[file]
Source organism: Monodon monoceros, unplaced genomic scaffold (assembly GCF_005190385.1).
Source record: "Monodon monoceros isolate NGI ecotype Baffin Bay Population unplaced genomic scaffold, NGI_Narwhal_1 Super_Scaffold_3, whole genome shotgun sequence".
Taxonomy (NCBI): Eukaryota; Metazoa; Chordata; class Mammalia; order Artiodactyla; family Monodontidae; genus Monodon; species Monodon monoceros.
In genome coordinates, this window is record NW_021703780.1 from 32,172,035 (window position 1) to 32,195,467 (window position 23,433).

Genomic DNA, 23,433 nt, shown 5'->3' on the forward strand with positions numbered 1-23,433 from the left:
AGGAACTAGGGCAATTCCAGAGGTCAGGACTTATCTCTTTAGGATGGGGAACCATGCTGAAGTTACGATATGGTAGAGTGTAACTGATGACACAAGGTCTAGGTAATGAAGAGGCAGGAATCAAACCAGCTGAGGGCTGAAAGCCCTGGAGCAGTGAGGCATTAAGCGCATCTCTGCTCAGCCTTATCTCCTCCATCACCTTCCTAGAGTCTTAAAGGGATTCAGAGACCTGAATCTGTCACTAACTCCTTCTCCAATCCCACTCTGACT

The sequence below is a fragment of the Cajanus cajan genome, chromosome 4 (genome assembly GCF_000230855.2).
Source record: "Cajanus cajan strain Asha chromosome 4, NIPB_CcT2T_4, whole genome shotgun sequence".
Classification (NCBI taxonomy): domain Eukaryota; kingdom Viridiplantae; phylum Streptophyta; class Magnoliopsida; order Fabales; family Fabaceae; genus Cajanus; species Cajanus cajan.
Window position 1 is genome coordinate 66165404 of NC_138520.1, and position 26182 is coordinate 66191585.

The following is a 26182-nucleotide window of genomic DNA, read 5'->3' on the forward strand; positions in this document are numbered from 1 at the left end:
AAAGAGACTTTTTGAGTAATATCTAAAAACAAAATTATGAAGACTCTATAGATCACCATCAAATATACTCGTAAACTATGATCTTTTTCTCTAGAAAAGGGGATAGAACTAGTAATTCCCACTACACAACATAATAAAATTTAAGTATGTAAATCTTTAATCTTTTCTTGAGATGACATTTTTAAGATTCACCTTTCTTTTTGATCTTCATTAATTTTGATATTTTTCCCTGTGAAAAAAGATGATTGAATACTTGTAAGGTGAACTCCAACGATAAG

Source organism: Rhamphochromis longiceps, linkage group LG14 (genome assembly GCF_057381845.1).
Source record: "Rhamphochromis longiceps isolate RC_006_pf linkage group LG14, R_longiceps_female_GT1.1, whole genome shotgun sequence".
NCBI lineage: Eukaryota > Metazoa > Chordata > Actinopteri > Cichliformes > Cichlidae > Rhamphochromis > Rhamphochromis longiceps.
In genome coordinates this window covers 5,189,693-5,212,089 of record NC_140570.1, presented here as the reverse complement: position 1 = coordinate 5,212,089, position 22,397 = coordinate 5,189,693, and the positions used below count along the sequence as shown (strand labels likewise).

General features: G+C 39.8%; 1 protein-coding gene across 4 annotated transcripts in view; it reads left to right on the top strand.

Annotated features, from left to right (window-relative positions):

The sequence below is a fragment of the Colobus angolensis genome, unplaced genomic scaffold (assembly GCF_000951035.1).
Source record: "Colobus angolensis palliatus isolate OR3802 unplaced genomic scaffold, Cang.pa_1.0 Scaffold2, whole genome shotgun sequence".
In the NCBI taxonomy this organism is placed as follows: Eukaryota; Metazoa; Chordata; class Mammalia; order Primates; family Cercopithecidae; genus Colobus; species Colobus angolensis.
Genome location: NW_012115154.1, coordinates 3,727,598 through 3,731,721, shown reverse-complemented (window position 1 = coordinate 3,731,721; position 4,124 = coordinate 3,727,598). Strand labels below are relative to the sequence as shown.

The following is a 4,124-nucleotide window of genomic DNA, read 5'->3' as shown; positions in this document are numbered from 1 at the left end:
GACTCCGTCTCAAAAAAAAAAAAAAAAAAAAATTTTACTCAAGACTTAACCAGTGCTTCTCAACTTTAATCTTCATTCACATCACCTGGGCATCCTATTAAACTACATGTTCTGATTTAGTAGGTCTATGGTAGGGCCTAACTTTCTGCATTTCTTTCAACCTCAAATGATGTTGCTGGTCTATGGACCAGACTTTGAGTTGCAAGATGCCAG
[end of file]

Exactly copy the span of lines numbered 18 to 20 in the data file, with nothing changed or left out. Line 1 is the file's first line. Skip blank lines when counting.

Annotated features, from left to right (window-relative positions):

The sequence below is a fragment of the Colobus angolensis genome, unplaced genomic scaffold (assembly GCF_000951035.1).
Source record: "Colobus angolensis palliatus isolate OR3802 unplaced genomic scaffold, Cang.pa_1.0 Scaffold2, whole genome shotgun sequence".